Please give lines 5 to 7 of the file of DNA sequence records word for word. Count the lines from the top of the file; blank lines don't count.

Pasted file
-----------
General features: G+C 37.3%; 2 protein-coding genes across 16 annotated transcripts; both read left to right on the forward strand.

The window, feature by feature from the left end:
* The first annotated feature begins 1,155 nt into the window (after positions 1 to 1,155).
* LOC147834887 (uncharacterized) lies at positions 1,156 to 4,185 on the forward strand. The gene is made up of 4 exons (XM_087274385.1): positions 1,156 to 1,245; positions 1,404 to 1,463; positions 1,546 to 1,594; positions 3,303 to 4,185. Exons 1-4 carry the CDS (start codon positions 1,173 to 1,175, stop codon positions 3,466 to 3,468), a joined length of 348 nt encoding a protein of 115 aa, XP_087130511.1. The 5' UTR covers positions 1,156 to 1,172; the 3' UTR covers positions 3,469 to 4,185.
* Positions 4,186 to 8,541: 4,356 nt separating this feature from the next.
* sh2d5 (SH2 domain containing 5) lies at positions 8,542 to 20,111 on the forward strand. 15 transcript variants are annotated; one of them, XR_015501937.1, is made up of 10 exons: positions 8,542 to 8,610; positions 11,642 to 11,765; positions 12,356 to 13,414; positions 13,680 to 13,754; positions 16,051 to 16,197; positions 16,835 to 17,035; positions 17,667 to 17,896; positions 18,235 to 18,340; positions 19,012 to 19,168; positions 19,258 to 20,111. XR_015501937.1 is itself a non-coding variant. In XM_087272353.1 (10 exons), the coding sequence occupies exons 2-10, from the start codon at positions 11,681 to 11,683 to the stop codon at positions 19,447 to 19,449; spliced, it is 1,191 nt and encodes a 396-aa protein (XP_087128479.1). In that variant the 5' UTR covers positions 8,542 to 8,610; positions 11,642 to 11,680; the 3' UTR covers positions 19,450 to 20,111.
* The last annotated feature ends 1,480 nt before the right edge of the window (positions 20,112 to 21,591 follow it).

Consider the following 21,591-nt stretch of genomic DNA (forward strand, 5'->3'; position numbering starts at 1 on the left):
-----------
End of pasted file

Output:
* Positions 4,186 to 8,541: 4,356 nt separating this feature from the next.
* sh2d5 (SH2 domain containing 5) lies at positions 8,542 to 20,111 on the forward strand. 15 transcript variants are annotated; one of them, XR_015501937.1, is made up of 10 exons: positions 8,542 to 8,610; positions 11,642 to 11,765; positions 12,356 to 13,414; positions 13,680 to 13,754; positions 16,051 to 16,197; positions 16,835 to 17,035; positions 17,667 to 17,896; positions 18,235 to 18,340; positions 19,012 to 19,168; positions 19,258 to 20,111. XR_015501937.1 is itself a non-coding variant. In XM_087272353.1 (10 exons), the coding sequence occupies exons 2-10, from the start codon at positions 11,681 to 11,683 to the stop codon at positions 19,447 to 19,449; spliced, it is 1,191 nt and encodes a 396-aa protein (XP_087128479.1). In that variant the 5' UTR covers positions 8,542 to 8,610; positions 11,642 to 11,680; the 3' UTR covers positions 19,450 to 20,111.
* The last annotated feature ends 1,480 nt before the right edge of the window (positions 20,112 to 21,591 follow it).